Tenaya Lake, Highway 120,  Yosemite, High Sierras, motorcycle tour
Tenaya Lake is one of the worthier stops along Highway 120.Photography by Andrew Cherney

Highway 140
Mile for mile, this is probably the most consistently scenic route into the park and, most of the time, the least trafficked (relatively speaking). From Highway 49 at Mariposa, the (usually) well-paved Highway 140 unwinds northeast through Midpines and, about a dozen miles from the park, slips into a detour across the Merced River. That's because a devastating slide last summer buried the busy byway under tons of debris loosened from the top of Ferguson Ridge. The detour reconnects to the original route a little ways upstream (though a permanent fix is still years away according to Caltrans officials). The payoff for all this meandering is the last section after the park entrance, where you get glimpses of Yosemite's big-name attractions.

Bridgeport, Yosemite, High Sierras, motorcycle tour
The eastern side of the Sierra holds treasures like Bridgeport's 100-year-old courthouse.Photography By Andrew Cherney
Convict Lake, Yosemite, High Sierras, motorcycle tour
Also found on the eastern side of the Sierra is Convict Lake.Photography by Andrew Cherney

Highway 41
My favorite entrance into the Valley makes the grade not just because I usually duck into Yosemite from the south, but also because it's a pleasant drive with nice road characteristics, good scenery and tolerable traffic. (Though on summer weekends it can be a zoo). Outside the park, this road is called, cleverly enough, the Southern Yosemite Highway. And, of course, it gives you access to that most classic of all vista points, Tunnel View. My advice? Make like the masses, pull over here and snap a shot of what's perhaps the most photographed scene on Earth—the Yosemite Valley trench, displaying El Capitan, Half Dome and Bridalveil Fall in all their glory. You won't be sorry.

June Lake Loop, Yosemite, High Sierras, motorcycle tour
June Lake LoopPhotography by Andrew Cherney

Yosemite Village Loop—41/140/120
Yosemite Valley's too stunning to be comprehended in just two dimensions, so do go. Ideally, you want to avoid the place on summer weekends—unless you like stewing in traffic with 1000 other steaming bikes (you can always park and hop a free shuttle in the Valley). Regardless, it's worth the price of admission ($20 per motorcycle for seven days), even with the teeming masses. On the valley floor, 120 parallels the Merced River, merging with 41 coming in from the south. The combined road becomes one-way heading east all the way into the Valley. There's no gas here—top off in Crane Flat or Wawona and be prepared to pay top dollar. Once you're in, you're subject to excruciating 25-mph speed limits, trains of tour buses and bottlenecking crowds. Minimize stress levels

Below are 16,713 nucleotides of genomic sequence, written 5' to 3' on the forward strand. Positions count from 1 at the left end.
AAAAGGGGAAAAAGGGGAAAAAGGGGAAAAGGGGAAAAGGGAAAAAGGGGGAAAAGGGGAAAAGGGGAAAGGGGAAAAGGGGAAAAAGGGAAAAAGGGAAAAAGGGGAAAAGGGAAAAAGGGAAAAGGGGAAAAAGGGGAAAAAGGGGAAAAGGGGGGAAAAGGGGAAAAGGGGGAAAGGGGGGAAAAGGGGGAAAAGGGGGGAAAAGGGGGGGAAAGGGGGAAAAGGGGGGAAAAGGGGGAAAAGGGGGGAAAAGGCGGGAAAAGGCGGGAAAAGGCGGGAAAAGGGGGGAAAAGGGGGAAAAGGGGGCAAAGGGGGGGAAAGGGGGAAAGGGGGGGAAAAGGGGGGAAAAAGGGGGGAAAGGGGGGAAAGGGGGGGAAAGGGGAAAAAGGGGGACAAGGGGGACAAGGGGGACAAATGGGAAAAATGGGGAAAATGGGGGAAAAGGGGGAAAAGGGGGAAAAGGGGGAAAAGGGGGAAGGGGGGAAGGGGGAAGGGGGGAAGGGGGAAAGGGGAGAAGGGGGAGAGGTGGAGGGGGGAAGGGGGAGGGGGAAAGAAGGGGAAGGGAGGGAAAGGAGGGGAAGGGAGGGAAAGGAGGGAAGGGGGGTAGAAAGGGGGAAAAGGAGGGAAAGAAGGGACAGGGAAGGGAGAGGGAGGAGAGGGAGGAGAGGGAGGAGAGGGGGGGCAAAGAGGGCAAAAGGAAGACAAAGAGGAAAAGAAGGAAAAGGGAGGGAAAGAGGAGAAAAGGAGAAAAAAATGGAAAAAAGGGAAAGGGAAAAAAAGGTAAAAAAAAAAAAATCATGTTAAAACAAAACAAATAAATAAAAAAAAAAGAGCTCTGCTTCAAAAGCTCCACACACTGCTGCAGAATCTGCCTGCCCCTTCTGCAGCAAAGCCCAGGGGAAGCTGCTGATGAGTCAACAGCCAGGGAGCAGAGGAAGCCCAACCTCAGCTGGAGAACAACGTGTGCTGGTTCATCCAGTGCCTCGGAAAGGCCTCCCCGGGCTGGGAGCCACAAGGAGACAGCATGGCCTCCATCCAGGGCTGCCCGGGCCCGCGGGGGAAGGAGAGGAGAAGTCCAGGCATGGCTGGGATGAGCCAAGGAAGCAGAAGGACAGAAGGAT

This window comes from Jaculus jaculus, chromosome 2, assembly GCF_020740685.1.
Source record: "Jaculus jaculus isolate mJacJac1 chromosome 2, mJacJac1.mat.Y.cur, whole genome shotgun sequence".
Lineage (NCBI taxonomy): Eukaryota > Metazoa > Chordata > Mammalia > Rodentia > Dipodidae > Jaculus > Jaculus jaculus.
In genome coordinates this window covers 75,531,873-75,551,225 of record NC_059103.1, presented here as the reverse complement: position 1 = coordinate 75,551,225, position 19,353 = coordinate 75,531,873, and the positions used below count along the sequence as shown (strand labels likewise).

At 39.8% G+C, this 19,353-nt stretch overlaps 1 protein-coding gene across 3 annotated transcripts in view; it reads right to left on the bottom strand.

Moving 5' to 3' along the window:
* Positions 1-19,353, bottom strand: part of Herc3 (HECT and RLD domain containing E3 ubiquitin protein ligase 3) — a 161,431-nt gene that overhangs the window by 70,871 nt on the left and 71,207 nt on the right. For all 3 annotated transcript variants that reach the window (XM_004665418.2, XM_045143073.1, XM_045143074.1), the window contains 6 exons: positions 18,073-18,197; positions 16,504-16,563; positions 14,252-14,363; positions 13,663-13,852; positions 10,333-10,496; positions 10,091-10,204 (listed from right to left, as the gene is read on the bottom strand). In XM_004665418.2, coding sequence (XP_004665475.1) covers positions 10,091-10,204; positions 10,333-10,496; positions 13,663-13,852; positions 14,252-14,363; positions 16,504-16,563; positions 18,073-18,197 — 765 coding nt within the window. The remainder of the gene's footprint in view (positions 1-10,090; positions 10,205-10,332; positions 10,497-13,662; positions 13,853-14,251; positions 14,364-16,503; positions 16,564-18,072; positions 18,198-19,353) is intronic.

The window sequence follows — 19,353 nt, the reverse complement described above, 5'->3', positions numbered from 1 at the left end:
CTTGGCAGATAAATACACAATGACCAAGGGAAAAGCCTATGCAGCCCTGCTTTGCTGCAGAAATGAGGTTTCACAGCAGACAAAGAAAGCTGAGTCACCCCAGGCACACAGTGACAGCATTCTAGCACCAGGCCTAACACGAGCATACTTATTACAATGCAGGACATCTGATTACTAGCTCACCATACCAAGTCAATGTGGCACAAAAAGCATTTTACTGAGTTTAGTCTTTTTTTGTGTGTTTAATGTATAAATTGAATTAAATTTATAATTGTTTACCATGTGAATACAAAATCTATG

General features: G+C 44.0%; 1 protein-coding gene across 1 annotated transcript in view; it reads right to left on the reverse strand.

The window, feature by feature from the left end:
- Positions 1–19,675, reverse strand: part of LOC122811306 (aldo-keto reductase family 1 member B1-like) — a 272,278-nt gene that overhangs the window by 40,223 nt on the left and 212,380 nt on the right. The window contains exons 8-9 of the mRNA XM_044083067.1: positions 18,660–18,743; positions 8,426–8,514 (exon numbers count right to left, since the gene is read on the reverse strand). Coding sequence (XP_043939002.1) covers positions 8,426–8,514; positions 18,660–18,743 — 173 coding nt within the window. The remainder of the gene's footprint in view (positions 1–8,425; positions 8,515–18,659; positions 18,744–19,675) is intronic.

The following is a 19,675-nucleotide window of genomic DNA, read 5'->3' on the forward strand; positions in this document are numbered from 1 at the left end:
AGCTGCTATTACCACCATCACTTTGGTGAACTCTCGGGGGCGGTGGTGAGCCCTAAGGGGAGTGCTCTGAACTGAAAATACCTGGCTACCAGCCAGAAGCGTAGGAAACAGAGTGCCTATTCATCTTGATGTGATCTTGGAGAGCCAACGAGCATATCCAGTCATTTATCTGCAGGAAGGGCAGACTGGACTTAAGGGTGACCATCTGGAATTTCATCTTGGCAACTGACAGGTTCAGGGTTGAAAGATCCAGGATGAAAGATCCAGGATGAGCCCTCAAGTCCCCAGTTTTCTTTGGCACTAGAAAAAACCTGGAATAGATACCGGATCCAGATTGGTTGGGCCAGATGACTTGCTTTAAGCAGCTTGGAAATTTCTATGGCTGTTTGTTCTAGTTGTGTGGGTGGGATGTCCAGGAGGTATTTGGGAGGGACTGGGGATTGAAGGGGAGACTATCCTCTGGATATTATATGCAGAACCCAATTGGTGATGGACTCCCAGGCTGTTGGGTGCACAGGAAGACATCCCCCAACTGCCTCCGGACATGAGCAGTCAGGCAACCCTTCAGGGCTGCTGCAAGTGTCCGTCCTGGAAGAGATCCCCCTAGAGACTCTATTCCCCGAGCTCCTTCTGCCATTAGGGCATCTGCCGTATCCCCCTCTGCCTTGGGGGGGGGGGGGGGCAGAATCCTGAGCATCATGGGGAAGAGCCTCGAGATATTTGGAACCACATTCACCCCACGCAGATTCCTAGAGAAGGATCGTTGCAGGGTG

Bodie, Yosemite, High Sierras, motorcycle tour
The best-kept ghost town you'll ever see, Bodie.Photography by Andrew Cherney

Secret Yosemite: Leave the Masses Behind

Bag That Pass
If you base out of Jamestown and like nosebleeds, you're in luck. A loop going east on 108 allows you to bag two skyscraping bits of asphalt. The entertainment starts just outside the little blip of Dardanelle (population: 2, last time we checked) and heads uphill to the Sonora Pass, where you'll be sucking in clean atmosphere at 9,628 feet. Take a deep breath too, because the downhill drop is a series of brake-shredding twisties all the way to the junction of U.S. 395, 35 miles later. (Head south on 395 into Bridgeport for a well-deserved pit stop afterward; bikers are very welcome in this town.) Continuing south along 395 will put you at Lee Vining and the turnoff to Hwy 120 for the loftier Tioga Pass. Off 120, veer left onto Big Oak Flat Road to go to Yosemite Valley or stay on 120, which eventually leads out of the park.

Bodie, Yosemite, High Sierras, motorcycle tour
Bodie is worth the 13-mile detour off Hwy 395.Photography by Andrew Cherney

Everyone's Dying To Get In
Seven or so miles south of Bridgeport is Highway 270, the turnoff to Bodie; this well-preserved ghost town and State Historic Park is definitely worth a gander if you've come this far, even if a portion of the 13-mile entrance road is unpaved. (It's completely manageable on almost any bike; I've done it twice with a Kawasaki Nomad.) An original ghost town from the late 1800s, Bodie stands today in a state of "arrested decay," according to the State of California, which runs the park. Apparently that means it looks just like it did when the last residents skedaddled more than 50 years ago. There's a story about a little girl whose family moved from San Francisco to Bodie. Depending on how you read it, she wrote either, "Good, by God, I'm going to Bodie" or "Goodby God, I'm going to Bodie." Once you experience the place's eeriness, you'll have no trouble deciding for yourself.

Mono Lake, Tufa towers, Yosemite, High Sierras, motorcycle tour
Mono Lake's Tufa towers are a stark contrast to the Sierra backdrop.Photography by Andrew Cherney

Got Mono?
If you're in the Bridgeport/Bodie neighborhood, you may as well give Highway 120 another shot too—in the other direction. Eastward from 395, this pleasantly surprising bit of pavement sweeps and roller-coasters to Benton before the Nevada State line (and there's a particularly sweet stretch just past that that serves up gaga views of Mono Lake and the Sierra from the southeast). Hang on to your bars here—the hilly parts of road are enough to pop you out of the bike saddle as you crest each rise. Connect to Highway 6 south at Benton for another 40 miles of just you and pavement all the way down to Bishop, where you can reconnect with 395. (Or you can duck into Schat's Bakery in Bishop for a loaf of mouthwatering Sheepherder's Bread…)